bible study, Christian, Christian Church, christian encouragement, Faith, Jesus Follower, Uncategorized

His Lifeline of Love

In a surge of anger I hid my 
face from you for a moment,
but with everlasting kindness
I will have compassion on you,”
says the Lord your Redeemer.
“To me this is like the days of Noah,
when I swore that the waters of Noah 
would never again cover the earth.
So now I have sworn not to be angry 
with you,never to rebuke you again.
Though the mountains be shaken 
and the hills be removed,
yet my unfailing love for you will
not be shaken nor my covenant of 
peace be removed,” says the Lord, 
who has compassion on you.
Isaiah 54:10

I recently stumbled upon these verses while doing a study of Genesis. As you read above, verse nine discusses “the days of Noah” and recounts the covenant God made with Noah after the flood waters receded. Noah then built an altar in remembrance of all from which God had delivered him. In witnessing Noah’s obedience, God established a covenant of peace with Noah, promising him that never again would he wipe out all of mankind in anger (Gen. 8:20-22). 

When God called Noah to build the ark and spared his family from the worldwide destruction, God extended Noah a lifeline of love. Because he had compassion on Noah and truly loved mankind, God created a way out of death by giving Noah clear guidance for surviving the flood.

God showed Noah that while yes, sin had entered the world and man was disobedient, that He still loved His creation. We often get caught up on God’s wrath by sending the flood in the first place. Mass destruction and death seems a bit harsh. But if God was so harsh, then why did he save Noah? He could’ve wiped out all of mankind on Earth and started over, but His steadfast love for Noah and his offspring prevailed. God showed Noah that no matter how bad things got on Earth, His lifeline of love would always be there for those who trust in Him with complete obedience. 

That lifeline shown to Noah, is Jesus. When the Lord states, in Isaiah 54:10, that his steadfast love shall not depart from you – He is talking about His son Jesus. You see, from Noah until now, we as believers all still hold on to the same lifeline that Noah, Abraham, Moses and David held onto.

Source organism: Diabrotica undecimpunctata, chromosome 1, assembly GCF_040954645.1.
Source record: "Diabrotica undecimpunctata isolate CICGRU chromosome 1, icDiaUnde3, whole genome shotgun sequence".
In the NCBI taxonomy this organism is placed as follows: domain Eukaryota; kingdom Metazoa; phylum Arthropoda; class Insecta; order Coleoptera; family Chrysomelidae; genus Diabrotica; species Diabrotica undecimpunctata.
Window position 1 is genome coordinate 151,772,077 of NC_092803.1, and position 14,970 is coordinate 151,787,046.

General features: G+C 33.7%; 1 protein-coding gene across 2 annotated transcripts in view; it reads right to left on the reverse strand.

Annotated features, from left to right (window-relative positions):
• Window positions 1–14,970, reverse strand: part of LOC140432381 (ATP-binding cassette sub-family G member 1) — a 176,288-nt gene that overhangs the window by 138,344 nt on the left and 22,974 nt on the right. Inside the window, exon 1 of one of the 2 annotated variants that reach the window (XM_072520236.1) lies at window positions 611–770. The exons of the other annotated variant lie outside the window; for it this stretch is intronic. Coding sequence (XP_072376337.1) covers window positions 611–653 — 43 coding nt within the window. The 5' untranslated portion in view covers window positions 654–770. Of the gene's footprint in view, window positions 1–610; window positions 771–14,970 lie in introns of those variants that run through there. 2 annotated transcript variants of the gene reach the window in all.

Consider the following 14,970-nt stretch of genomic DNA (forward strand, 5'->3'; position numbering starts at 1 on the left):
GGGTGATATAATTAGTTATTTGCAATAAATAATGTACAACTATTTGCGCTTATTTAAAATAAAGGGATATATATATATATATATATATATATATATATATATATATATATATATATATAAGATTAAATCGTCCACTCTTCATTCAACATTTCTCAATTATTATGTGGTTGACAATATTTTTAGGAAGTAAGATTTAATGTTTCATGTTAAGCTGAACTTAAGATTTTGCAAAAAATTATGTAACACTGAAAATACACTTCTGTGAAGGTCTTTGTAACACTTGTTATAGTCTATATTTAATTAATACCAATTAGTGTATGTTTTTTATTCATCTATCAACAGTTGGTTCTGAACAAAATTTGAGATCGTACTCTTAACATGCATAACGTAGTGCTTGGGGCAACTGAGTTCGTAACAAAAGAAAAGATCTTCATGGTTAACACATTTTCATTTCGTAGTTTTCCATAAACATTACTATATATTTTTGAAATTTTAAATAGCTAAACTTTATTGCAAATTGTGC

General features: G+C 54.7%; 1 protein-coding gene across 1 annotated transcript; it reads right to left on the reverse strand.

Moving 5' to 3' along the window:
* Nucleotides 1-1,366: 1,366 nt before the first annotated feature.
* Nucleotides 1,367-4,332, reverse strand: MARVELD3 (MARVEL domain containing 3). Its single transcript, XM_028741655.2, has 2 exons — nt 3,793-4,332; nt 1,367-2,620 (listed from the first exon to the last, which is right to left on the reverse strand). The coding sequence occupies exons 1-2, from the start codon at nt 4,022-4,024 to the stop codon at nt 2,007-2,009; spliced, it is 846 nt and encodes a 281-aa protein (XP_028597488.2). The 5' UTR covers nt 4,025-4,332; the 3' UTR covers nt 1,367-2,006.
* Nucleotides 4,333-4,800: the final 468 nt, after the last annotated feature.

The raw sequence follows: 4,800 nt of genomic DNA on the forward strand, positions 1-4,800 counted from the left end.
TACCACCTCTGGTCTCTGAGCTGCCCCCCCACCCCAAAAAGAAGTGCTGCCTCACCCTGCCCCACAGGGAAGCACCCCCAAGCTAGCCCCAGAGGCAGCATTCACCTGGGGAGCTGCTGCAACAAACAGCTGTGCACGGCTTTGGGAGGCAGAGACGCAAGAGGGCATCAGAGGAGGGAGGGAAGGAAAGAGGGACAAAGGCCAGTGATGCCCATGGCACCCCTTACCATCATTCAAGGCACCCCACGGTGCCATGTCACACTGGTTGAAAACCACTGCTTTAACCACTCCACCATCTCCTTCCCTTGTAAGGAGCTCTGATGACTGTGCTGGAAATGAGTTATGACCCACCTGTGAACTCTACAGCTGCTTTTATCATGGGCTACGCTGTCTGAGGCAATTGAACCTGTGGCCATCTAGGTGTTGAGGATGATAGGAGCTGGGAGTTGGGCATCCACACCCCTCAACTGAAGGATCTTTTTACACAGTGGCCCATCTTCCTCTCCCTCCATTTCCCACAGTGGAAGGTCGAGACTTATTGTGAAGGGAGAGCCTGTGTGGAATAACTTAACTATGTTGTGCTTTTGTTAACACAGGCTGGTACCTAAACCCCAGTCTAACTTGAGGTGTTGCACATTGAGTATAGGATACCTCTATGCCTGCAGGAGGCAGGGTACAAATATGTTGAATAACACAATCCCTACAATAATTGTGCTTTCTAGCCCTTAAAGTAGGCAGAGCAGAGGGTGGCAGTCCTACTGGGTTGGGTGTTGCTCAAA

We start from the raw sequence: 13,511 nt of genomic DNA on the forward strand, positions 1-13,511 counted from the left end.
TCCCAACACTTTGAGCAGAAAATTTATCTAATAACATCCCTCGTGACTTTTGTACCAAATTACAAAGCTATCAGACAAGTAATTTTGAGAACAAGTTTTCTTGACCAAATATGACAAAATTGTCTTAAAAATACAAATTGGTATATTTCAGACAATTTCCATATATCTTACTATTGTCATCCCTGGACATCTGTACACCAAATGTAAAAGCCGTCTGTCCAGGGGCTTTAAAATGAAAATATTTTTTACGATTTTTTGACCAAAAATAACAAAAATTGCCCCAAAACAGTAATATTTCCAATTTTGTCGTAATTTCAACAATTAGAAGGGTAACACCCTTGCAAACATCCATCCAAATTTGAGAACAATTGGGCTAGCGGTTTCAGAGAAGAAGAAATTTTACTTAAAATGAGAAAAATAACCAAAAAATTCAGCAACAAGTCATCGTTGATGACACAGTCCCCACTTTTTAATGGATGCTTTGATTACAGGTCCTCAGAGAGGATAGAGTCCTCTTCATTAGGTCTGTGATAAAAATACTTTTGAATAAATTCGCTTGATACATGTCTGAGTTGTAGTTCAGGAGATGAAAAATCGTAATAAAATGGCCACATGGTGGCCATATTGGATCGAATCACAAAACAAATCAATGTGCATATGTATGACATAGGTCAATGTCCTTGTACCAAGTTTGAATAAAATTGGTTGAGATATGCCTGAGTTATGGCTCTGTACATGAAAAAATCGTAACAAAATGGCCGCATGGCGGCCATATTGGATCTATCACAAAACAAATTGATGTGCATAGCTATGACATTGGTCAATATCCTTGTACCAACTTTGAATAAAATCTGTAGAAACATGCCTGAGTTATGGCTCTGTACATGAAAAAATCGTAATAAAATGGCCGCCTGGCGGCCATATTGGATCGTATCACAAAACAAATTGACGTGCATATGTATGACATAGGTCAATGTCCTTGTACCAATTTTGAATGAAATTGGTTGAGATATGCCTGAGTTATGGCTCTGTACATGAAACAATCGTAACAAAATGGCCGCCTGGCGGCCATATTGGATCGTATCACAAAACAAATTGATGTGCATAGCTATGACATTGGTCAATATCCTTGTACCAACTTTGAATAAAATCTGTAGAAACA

The covenant God established with all those men was the covenant of His Son. The promise that one day, there would be complete restoration of all sinners who call on His name and that those holding on to the lifeline of His steadfast love, would all be brought into the glories of heaven. 

Though 2020 has seemed like a worldwide disaster – think again. There will be the day when every knee will bow and every tongue will confess that Jesus is Lord because of the power of God they see all around them. God’s steadfast love for us believers never expires. We have the eternal hope of God’s love forever – into eternity. 

This is love: not that we loved God, 
but that he loved us and sent his 
Son as an atoning sacrifice for our sins.
1 John 4:10

Until then, we hold fast to His lifeline of love. Hold fast to the God that established His covenant with ordinary people like Noah and Abraham and you and me. Through His son Jesus Christ, he once again established his eternal love with us – until the day we see him again. 

God’s love is abundant to those who trust in Him. He cares for us and loves us as His children – are you resting in that truth today?  Have you accepted your side of the covenant?

Since you are precious and honored in my sight,
    and because I love you,
I will give people in exchange for you,
    nations in exchange for your life.
Isaiah 43:4
bible study, Christian, Christian Church, christian encouragement, Uncategorized

His Amazing Ways

We read throughout the gospels of how amazed or astonished the people were who experienced Jesus’ miracles and teachings during His short physical tenure here among us. But just because He isn’t physically here doesn’t mean He fails to do amazing things every day in our lives.

Join me and my special guest, my daughter Madison Dooley, as we spend the month of November joining those people of old in our amazement of Jesus. From His youth to His death, from His healings to His admonishments, and His teachings to His loving moments with His disciples we will see how Jesus continues His amazing work to this very day.

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Living Amazed

From the first day of Earth to today, God has been doing amazing things in our lives. And when Jesus preached and performed miracles, the Bible frequently says the people were amazed. Each day we get up to start a new day. Each day we put our feet on the floor, have breakfast, brush our teeth, and then go about our daily routine. We do the laundry, wash the dishes, log in another long day at work. It’s so easy to live in the humdrum of every day. But God is still doing amazing things!

I’ve spent much of my adult life being a pessimist. As I grew closer to Jesus it became almost impossible to continue looking at life, people and circumstances constantly from a negative point of view. God transformed me. And that, my friends, is pretty darn amazing.